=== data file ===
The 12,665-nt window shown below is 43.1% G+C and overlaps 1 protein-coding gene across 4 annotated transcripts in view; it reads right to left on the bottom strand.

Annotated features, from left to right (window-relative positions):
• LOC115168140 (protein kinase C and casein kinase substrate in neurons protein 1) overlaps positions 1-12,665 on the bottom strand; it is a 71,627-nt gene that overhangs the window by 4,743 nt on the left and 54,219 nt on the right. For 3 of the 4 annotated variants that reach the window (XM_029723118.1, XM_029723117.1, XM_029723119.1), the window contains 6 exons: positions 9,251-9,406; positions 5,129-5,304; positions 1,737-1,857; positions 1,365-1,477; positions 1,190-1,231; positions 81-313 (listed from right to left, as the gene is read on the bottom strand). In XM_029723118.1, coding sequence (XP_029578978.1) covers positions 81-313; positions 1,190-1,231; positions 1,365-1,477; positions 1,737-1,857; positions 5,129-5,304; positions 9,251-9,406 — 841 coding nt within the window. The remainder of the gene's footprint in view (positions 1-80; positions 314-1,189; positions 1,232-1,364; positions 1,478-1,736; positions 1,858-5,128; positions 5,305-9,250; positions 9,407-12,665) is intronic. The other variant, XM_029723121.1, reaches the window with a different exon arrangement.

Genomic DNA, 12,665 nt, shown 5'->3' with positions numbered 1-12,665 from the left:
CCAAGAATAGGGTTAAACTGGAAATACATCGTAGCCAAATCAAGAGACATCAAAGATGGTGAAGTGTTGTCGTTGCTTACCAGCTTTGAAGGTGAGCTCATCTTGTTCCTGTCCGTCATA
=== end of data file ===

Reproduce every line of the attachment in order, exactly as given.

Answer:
The 12,665-nt window shown below is 43.1% G+C and overlaps 1 protein-coding gene across 4 annotated transcripts in view; it reads right to left on the bottom strand.

Annotated features, from left to right (window-relative positions):
• LOC115168140 (protein kinase C and casein kinase substrate in neurons protein 1) overlaps positions 1-12,665 on the bottom strand; it is a 71,627-nt gene that overhangs the window by 4,743 nt on the left and 54,219 nt on the right. For 3 of the 4 annotated variants that reach the window (XM_029723118.1, XM_029723117.1, XM_029723119.1), the window contains 6 exons: positions 9,251-9,406; positions 5,129-5,304; positions 1,737-1,857; positions 1,365-1,477; positions 1,190-1,231; positions 81-313 (listed from right to left, as the gene is read on the bottom strand). In XM_029723118.1, coding sequence (XP_029578978.1) covers positions 81-313; positions 1,190-1,231; positions 1,365-1,477; positions 1,737-1,857; positions 5,129-5,304; positions 9,251-9,406 — 841 coding nt within the window. The remainder of the gene's footprint in view (positions 1-80; positions 314-1,189; positions 1,232-1,364; positions 1,478-1,736; positions 1,858-5,128; positions 5,305-9,250; positions 9,407-12,665) is intronic. The other variant, XM_029723121.1, reaches the window with a different exon arrangement.

Genomic DNA, 12,665 nt, shown 5'->3' with positions numbered 1-12,665 from the left:
CCAAGAATAGGGTTAAACTGGAAATACATCGTAGCCAAATCAAGAGACATCAAAGATGGTGAAGTGTTGTCGTTGCTTACCAGCTTTGAAGGTGAGCTCATCTTGTTCCTGTCCGTCATA